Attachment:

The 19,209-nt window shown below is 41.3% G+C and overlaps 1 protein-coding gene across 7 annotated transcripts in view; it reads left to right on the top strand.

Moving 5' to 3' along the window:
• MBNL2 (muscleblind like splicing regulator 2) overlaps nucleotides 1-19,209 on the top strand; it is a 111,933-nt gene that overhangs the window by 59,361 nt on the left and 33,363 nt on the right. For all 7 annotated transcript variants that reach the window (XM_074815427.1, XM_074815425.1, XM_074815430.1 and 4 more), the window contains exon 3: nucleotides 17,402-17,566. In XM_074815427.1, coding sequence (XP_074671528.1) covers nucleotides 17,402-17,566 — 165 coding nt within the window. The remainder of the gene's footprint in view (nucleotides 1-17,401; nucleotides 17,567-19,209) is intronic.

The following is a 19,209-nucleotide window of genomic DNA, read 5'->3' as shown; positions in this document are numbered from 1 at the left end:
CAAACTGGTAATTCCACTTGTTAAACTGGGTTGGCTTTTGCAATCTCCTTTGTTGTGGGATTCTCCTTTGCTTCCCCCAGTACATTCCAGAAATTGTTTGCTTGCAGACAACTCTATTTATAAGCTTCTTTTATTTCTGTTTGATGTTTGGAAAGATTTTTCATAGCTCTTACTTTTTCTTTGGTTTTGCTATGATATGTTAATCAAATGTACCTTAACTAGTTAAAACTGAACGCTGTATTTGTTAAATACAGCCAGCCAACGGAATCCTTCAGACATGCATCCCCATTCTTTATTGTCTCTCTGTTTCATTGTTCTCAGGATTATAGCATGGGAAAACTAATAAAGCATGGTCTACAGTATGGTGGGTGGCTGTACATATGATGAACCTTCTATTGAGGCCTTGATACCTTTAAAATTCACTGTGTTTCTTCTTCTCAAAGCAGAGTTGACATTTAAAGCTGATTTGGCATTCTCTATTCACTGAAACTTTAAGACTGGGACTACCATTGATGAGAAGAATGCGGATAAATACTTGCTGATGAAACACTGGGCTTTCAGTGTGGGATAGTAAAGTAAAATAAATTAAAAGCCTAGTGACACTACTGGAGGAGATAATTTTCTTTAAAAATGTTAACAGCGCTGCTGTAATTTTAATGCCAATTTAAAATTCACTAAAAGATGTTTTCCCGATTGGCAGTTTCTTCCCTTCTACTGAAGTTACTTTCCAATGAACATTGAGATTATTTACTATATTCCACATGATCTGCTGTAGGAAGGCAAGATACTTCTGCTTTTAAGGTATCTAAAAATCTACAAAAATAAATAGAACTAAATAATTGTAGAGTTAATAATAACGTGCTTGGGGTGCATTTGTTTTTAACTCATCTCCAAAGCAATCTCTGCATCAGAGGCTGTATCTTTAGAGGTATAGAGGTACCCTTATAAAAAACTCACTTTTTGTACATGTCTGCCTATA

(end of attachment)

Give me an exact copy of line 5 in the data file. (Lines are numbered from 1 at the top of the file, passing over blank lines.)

CAAACTGGTAATTCCACTTGTTAAACTGGGTTGGCTTTTGCAATCTCCTTTGTTGTGGGATTCTCCTTTGCTTCCCCCAGTACATTCCAGAAATTGTTTGCTTGCAGACAACTCTATTTATAAGCTTCTTTTATTTCTGTTTGATGTTTGGAAAGATTTTTCATAGCTCTTACTTTTTCTTTGGTTTTGCTATGATATGTTAATCAAATGTACCTTAACTAGTTAAAACTGAACGCTGTATTTGTTAAATACAGCCAGCCAACGGAATCCTTCAGACATGCATCCCCATTCTTTATTGTCTCTCTGTTTCATTGTTCTCAGGATTATAGCATGGGAAAACTAATAAAGCATGGTCTACAGTATGGTGGGTGGCTGTACATATGATGAACCTTCTATTGAGGCCTTGATACCTTTAAAATTCACTGTGTTTCTTCTTCTCAAAGCAGAGTTGACATTTAAAGCTGATTTGGCATTCTCTATTCACTGAAACTTTAAGACTGGGACTACCATTGATGAGAAGAATGCGGATAAATACTTGCTGATGAAACACTGGGCTTTCAGTGTGGGATAGTAAAGTAAAATAAATTAAAAGCCTAGTGACACTACTGGAGGAGATAATTTTCTTTAAAAATGTTAACAGCGCTGCTGTAATTTTAATGCCAATTTAAAATTCACTAAAAGATGTTTTCCCGATTGGCAGTTTCTTCCCTTCTACTGAAGTTACTTTCCAATGAACATTGAGATTATTTACTATATTCCACATGATCTGCTGTAGGAAGGCAAGATACTTCTGCTTTTAAGGTATCTAAAAATCTACAAAAATAAATAGAACTAAATAATTGTAGAGTTAATAATAACGTGCTTGGGGTGCATTTGTTTTTAACTCATCTCCAAAGCAATCTCTGCATCAGAGGCTGTATCTTTAGAGGTATAGAGGTACCCTTATAAAAAACTCACTTTTTGTACATGTCTGCCTATA